Despite the immensity, however, this region only accounts for 0.5% of Quebec’s population. Located entirely on the Canadian Shield, north of the 49th parallel, the Nord-du-Québec region is distinct and without equal on the continent. It is bounded by Labrador and the North Shore to the east, the Saguenay–Lac-Saint-Jean, Mauricie and Abitibi-Témiscamingue regions to the south, James Bay and Hudson’s Bay to the west, and Ungava Bay and the Arctic Ocean to the north. Some 80% of the islands off the coast of Hudson’s Bay and Ungava Bay actually belong to the Quebec Territory of Nunavik. The Nord-du-Québec is divided into two main tourist regions: Eeyou Istchee James Bay and Nunavik.

Lend an ear, open your eyes and take a big breath of fresh air. You’re entering a grandiose territory: Eeyou Istchee James Bay. As one of the last natural spaces virtually untouched by human influence, this tourist region provides its visitors with landscapes of impressively stark natural beauty. With countless lakes and rivers teeming with fish, and unparallelled wildlife and flora, the region—though austere-looking at first glance—reveals itself to be very welcoming to the intrepid souls who venture there. Though their land may be cold, Eeyou Istchee James Bay inhabitants will warm your heart with the festivals they hold.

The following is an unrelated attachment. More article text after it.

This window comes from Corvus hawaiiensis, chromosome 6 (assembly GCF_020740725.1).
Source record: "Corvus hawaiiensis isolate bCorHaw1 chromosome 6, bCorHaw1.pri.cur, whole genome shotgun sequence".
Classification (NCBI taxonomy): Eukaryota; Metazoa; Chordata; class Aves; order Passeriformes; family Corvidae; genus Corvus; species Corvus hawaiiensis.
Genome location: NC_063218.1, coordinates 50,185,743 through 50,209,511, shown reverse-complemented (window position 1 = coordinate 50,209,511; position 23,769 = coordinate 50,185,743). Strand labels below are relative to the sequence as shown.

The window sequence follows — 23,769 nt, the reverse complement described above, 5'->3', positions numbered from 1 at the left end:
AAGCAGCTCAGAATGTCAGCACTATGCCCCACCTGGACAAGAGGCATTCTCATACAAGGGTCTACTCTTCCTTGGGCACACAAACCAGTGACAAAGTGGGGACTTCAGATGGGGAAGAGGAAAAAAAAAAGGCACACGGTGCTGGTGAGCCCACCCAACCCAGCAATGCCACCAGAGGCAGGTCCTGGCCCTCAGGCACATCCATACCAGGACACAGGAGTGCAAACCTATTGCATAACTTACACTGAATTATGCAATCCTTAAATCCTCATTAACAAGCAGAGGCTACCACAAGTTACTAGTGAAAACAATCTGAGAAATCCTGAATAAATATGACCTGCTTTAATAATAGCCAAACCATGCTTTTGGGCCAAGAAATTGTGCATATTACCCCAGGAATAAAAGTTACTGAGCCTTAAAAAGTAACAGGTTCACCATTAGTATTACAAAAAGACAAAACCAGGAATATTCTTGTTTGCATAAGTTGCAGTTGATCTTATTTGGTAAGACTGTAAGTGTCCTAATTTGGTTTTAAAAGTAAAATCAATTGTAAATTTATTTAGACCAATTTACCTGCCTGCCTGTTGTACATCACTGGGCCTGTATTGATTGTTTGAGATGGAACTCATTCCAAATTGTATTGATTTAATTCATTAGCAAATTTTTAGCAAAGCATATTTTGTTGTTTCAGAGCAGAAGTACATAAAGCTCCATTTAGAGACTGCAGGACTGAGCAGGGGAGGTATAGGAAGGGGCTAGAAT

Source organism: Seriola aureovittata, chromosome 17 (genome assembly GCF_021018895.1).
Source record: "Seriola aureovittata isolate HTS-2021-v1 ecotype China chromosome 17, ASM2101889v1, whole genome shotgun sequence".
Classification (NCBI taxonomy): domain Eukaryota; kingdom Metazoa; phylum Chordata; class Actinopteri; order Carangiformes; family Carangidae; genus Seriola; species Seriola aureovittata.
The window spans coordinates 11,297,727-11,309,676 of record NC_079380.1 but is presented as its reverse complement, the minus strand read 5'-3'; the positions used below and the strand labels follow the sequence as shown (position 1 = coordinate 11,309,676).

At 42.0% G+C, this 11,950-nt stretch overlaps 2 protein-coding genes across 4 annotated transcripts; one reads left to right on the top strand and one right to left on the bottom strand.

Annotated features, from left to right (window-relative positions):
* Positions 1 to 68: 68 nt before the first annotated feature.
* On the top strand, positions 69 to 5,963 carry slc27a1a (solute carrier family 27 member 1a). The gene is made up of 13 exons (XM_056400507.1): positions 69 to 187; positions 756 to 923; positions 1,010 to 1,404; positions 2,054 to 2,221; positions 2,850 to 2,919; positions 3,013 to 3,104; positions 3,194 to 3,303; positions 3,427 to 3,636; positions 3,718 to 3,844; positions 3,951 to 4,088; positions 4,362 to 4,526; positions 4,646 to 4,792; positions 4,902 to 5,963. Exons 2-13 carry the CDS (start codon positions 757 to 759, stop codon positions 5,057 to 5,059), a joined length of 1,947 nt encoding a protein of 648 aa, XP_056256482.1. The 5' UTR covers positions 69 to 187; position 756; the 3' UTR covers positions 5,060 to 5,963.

As the northernmost territory and a tourist destination with no equal in the province, Nunavik will attract visitors with an insatiable taste for adventure. Defined as anything north of the 55th parallel, it guarantees a drastic change of pace for explorers avid for unmatched landscapes and encounters with the people who have been living here for thousands of years: the Inuit. You can have a taste of local culture by spending a night in an actual igloo and trying your hand at a little traditional hunting and fishing.

A thousand leagues away from the stress, traffic jams and blaring car horns of urban life, the Nord-du-Québec offers breathtaking sunsets and spectacularly starry nights. A northern oasis of multi-hued seclusion, this region features hundreds of kilometres of bike paths, as well as trails for snowshoeing, cross-country skiing, all-terrain vehicle touring, snowmobiling and hiking. James Bay inspires adventure, conquest, fantasy and prosperity, and has done so for generations. The dream of wealth did indeed start with the fur trade in the days of the coureurs des bois. It was then followed by mineral exploration and mining, logging operations and hydroelectric development by the local forebears, followed more recently by regional economic diversification. Tourism, secondary processing, the service sector and the agri-food industry are the main drivers of the Nord-du-Québec economy.

Without a doubt, the Nord-du-Québec has a lot to offer its inhabitants. It’s the ideal place to settle for people wanting to live away from it all, in healthy harmony with nature.